Mexico Search Tips

Sayari Graph has a wealth of public records from Mexico, including several registries providing corporate information, trademark information, politically exposed person (PEP) data, tax non-compliance lists, and sanctioned providers and sanctioned public servants lists. This guide seeks to provide users with search tips when leveraging Mexican public records within the platform.

Leveraging full-text searchable records in PDF format

Along with structured bulk data from a variety of sources in Mexico, Sayari Graph also includes the original corporate and trademark filings and/or announcements in PDF format from the Public Registry of Commerce (SIGER), Publications of Mercantil Societies (PSM), and Marcanet, the country’s trademark database. 

We made these documents completely text-searchable within the platform. This means that users should not forget to check the “Records” tab when running queries while a target may not appear as an entity, they may appear in unstructured text within corporate or trademark filings. 

This is often the case when shares of a company are purchased/sold. For example, in the SIGER documents the buying and selling of shares will often be described in paragraph form and not in the shareholders tables, thus limiting our ability to extract the information and present it as a relationship link in the platform. Thus, it is essential to review the original records themselves, as opposed to only examining the company dossiers.

Lack of strong identifiers means several results for one target

Mexico corporate data structure introduces challenges for resolving entities across disparate datasets. The most common form of resolving entities across different datasets in the platform is through a strong identifier match. Additionally, in the case of Mexico, “possibly same as” (PSA) relationships between entities can be made through co-related party matching, along with other types of PSA logic.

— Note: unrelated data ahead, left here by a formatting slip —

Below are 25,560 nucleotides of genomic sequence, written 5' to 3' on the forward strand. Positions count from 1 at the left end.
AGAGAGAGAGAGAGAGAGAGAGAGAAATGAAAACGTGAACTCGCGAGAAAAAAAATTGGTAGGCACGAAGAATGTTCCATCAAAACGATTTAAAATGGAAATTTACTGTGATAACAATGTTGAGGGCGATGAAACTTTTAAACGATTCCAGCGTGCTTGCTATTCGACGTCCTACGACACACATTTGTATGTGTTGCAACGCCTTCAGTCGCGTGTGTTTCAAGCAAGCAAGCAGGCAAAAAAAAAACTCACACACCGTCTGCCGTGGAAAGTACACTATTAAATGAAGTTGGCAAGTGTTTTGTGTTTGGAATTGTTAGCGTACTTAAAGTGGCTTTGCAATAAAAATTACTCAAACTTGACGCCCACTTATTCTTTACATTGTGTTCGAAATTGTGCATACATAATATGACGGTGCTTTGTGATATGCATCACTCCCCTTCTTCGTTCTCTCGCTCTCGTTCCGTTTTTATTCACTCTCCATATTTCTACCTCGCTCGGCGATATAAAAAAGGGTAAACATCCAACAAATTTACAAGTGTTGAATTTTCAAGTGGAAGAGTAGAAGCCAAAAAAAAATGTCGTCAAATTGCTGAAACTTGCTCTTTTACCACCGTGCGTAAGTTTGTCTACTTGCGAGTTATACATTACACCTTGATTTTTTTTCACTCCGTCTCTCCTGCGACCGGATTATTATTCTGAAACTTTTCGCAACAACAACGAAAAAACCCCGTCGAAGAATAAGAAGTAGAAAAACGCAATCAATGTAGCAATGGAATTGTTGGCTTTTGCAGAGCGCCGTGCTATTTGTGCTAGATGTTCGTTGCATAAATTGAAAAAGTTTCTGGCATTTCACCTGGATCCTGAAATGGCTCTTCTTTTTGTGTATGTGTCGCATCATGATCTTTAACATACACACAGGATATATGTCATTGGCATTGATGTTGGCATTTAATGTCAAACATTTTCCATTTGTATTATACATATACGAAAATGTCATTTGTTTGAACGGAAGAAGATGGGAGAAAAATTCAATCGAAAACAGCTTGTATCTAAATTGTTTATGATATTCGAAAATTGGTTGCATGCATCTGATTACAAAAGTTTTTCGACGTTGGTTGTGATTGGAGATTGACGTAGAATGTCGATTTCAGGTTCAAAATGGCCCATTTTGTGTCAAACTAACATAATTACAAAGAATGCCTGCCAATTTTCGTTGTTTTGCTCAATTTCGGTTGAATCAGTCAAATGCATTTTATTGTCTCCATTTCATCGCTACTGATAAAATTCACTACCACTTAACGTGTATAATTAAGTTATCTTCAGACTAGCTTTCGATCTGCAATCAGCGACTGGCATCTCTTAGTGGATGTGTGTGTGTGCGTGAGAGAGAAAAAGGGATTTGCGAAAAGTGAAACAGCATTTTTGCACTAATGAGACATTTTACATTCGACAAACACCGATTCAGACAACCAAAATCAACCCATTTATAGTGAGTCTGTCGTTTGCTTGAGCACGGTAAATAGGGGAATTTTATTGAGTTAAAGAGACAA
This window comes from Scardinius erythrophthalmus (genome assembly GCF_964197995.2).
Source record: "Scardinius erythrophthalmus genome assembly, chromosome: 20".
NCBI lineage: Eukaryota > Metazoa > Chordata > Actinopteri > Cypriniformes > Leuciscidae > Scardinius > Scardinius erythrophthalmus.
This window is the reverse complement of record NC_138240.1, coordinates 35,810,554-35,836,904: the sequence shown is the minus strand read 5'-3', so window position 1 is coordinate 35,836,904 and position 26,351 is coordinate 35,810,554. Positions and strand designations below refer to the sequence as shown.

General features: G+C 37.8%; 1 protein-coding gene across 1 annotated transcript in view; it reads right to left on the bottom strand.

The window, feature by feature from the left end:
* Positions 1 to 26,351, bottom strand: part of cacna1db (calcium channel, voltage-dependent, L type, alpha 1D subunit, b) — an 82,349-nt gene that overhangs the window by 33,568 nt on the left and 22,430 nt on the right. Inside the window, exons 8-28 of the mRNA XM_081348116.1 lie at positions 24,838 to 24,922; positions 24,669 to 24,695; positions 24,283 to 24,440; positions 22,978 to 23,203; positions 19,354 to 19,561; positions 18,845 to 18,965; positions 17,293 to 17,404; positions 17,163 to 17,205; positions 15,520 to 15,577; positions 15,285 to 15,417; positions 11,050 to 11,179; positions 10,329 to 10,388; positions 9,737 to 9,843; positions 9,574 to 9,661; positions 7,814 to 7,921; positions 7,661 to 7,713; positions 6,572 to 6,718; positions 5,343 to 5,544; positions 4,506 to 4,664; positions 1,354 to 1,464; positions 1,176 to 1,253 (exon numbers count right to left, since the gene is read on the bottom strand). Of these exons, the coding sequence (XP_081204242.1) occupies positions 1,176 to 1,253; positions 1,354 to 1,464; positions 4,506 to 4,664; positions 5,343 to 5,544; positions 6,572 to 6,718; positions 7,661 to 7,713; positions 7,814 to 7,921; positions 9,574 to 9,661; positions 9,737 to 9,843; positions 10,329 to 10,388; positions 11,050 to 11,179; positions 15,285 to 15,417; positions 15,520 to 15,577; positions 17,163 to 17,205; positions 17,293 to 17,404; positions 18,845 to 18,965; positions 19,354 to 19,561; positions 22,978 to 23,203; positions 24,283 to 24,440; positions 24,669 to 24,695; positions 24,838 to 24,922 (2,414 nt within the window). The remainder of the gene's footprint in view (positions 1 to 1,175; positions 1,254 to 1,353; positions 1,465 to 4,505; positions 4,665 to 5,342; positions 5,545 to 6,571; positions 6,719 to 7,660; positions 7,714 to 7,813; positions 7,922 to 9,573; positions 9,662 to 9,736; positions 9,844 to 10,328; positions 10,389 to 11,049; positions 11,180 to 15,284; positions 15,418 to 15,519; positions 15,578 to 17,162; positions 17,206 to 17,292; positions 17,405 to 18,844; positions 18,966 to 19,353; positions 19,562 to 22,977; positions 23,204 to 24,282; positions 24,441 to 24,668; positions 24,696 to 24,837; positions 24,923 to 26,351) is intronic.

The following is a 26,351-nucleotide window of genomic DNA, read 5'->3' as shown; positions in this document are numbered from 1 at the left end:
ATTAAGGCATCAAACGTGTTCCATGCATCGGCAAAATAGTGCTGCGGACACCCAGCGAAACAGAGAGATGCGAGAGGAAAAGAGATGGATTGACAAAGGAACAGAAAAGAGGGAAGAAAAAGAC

However, in Mexico, corporate documents often do not provide strong identifiers (i.e. CURP or RFC) for related parties or companies. Because of this, users will often find duplicates for the same entity. This also means that it is crucial for users to re-query entities after identifying them in the graph visualization or explore tool. 

For example, in the figure below, we see an individual — Pablo Cruz Lizárraga — as a legal rep and comisario of a company — Centro Cambiario Auditorio S.A. de C.V.

Based on this visualization, it appears that Pablo Cruz is not associated with any additional entities. However, if we return to the search bar and query his name, we find that he is connected to 18 additional entities in Mexico. Since we are unable to resolve or draw a PSA relationship for Pablo Cruz across all of these entities because of a lack of identifying information or presence of at least three of the same co-related parties, he will appear in the platform as 19 separate individuals.

Re-querying the name of the individual or company may also allow users to identify their target in different jurisdictions altogether.

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